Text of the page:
Uganda's coffee exports for the financial year 2020/21 hit a 30-year record, exporting more than six million coffee bags, what explains that?
Over the last five years, government has been providing free coffee seedlings to farmers all over the country to increase production. During the exercise, farmers who ordinarily were not coffee farmers ended up planting because of the availability of the seedlings. This pushed up production.
Therefore, the coffee which was planted between 2015 and 2018 is now yielding and is in production. However, this came with support from extension services that provide farmers with mindset change training to appreciate that coffee is a business that can transform lives.
In addition to extension services, we have added professionalism in coffee production by signing a Memorandum of Understanding (MoU) with district local government staff and model framers to spread the gospel to farmers highlighting the importance of growing coffee for business. We have come up with coffee manuals that serve as our 'Quran' or 'Bible' to help in spreading the gospel.
It has also helped in improving the quality of coffee. Uganda's coffee was recently ranked by Uganda Coffee Institute as the third-best quality coffee which opened doors to new markets. We have now displaced India in the Italian market. There is also accelerated demand for coffee in those markets.
The favourable weather is another factor aiding increased coffee production. We have not had a long dry spell in a long time. So, the good weather quickened coffee to flower and produce good berries. The favourable coffee prices also contributed to this performance. From 2017 onwards, many traders bought coffee but did not realise a return on investment due to the low prices at the time which led to hoarding.
But more than six months ago, the prices have started increasing. Farmers are now offloading what was in stores to the extent that some companies bring empty containers to load coffee. So, as a country, we need to add value to fetch more money.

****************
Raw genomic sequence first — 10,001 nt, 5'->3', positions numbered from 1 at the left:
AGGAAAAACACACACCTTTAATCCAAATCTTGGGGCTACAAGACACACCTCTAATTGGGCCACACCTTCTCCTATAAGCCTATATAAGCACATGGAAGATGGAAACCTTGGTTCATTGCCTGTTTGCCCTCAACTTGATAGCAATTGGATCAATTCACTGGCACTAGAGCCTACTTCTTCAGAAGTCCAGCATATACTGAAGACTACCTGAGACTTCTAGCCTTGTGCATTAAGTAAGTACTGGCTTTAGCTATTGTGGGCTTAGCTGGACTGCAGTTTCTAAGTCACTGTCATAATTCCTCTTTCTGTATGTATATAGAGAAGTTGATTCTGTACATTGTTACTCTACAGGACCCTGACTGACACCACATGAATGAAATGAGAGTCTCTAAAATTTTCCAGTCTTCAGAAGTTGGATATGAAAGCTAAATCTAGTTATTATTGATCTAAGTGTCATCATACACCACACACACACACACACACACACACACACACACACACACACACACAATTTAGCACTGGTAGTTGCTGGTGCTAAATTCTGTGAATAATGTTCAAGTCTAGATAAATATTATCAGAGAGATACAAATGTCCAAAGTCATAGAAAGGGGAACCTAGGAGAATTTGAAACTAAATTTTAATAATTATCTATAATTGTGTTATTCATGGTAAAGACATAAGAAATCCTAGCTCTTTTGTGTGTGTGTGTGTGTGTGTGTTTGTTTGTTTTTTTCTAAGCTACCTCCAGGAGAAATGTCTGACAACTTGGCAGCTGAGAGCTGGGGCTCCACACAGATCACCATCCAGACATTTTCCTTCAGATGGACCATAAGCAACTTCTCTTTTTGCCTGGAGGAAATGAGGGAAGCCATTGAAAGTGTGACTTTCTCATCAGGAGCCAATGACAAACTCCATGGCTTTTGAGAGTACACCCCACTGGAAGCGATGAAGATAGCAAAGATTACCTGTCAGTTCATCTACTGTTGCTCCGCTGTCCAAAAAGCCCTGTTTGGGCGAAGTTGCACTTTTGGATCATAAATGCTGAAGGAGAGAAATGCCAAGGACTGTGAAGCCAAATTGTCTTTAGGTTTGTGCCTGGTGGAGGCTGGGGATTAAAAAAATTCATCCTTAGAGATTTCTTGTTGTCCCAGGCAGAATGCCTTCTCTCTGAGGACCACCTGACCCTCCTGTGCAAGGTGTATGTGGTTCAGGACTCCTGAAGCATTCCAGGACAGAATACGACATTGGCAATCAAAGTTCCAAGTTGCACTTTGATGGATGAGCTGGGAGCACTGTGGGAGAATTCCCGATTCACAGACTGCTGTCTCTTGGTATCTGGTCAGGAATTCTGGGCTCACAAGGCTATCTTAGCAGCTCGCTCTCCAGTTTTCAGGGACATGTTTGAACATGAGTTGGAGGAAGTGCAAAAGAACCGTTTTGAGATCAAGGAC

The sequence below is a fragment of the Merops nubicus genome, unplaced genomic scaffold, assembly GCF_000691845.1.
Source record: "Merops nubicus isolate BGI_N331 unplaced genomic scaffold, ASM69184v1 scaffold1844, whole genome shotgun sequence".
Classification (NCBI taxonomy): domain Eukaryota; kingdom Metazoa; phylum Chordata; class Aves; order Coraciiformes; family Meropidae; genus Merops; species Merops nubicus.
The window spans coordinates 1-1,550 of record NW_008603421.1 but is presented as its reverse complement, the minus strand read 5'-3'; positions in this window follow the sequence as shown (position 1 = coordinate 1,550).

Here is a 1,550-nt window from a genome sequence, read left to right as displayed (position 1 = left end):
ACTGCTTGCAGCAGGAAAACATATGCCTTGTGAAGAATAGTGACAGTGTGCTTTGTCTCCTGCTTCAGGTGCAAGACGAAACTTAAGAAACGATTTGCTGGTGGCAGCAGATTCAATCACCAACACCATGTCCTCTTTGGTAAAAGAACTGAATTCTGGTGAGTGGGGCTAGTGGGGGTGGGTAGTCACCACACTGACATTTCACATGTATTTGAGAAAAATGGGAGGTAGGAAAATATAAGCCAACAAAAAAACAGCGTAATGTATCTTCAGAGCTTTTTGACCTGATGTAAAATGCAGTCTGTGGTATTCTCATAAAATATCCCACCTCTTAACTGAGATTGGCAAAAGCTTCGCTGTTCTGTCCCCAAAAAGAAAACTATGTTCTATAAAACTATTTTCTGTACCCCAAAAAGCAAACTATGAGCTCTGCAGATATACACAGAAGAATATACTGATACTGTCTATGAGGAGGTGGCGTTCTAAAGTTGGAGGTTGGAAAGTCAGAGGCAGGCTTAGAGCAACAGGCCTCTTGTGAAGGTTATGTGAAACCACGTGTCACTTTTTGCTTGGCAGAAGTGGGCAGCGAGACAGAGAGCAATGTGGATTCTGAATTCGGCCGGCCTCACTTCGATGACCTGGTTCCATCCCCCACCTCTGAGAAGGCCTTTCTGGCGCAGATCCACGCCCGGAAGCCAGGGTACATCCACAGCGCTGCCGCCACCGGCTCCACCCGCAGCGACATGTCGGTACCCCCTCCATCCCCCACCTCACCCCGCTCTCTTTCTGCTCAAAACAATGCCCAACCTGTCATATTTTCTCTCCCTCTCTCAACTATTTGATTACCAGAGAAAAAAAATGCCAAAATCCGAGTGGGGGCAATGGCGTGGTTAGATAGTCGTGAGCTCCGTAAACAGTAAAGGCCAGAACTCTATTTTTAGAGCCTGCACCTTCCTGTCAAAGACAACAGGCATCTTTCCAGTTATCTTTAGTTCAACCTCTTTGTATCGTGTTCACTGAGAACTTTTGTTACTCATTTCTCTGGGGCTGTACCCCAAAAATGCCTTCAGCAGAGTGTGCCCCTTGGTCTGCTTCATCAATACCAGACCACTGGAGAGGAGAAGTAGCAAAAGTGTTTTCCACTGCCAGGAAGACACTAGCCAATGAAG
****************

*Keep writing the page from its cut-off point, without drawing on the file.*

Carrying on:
According to the report, there was a tremendous performance in June. Is this a one-off or you are establishing a trajectory for greater output?
We are on a trajectory. We have so far distributed 1.2 billion coffee seedlings. We expect continued increased production because of the free distribution despite the mortality of coffee seedlings.
The lockdown has also increased appetite for coffee as people are now ordering coffee for home deliveries especially in Europe particularly Italy that drove up the good performance.
We are looking at 20 million bags of coffee from farmers by 2025/2030 according to the roadmap. This is a deliberate effort to establish a trajectory for greater output.
We are relying on the nine pillars of coffee production which contribute to increased production and increased consumption of coffee in the country.
The report mentions sustainable 'sipi coffee' which fetched five dollars. What does this mean?
First, sustainability implies growing coffee using good farming practices to conserve nature and provide better livelihoods for people who grow and process it. Therefore 'sipi coffee' is a type grown for sustainability because there is a traceability mechanism to check how it is being produced.
It takes about 30 minutes to dry after harvesting without compromising the qualities if well handled. Sipi coffee is a quality Arabica bean grown in Bugishu around the Sipi Falls area. Much as Arabica coffee is deemed good for sustainable production. The Robusta coffee is also being fine-tuned for sustainable production due to the altitude that favours Robusta coffee growing.
The Bugishu region is producing a lot of Arabica coffee, but we are expanding our production to the western rift valley including Kisoro, Kanungu, Rubirizi, and Zombo so that when the central production goes dry, we have a backup.
In terms of pricing, are we where we should be?
Price is never a static figure. We always want to have more. Ugandan farmers are getting up to 78 per cent of the actual export price which is one of the highest we have in the region and globally. This market share is good because the prices have increased. But we can do better if we invest in specialty coffee.
Specialty coffee can go up to five dollars. Therefore, as we push the coffee volumes, we should also emphasise quality. Specialty coffee in its green stage is coffee that is free of primary defects, properly sized, and dried. This means the coffee must pass aspect grading and cupping tests.
The pacesetters in coffee production are Brazil followed by Vietnam. Brazil produces more than 30 per cent of the global coffee output followed by Vietnam which produces half of the volume of Brazil.
Brazil predominantly grows Arabica whose production volumes drop after a year of increased production. Therefore, Brazil's production was reduced due to the Arabica coffee production cycle giving an advantage to Ugandans.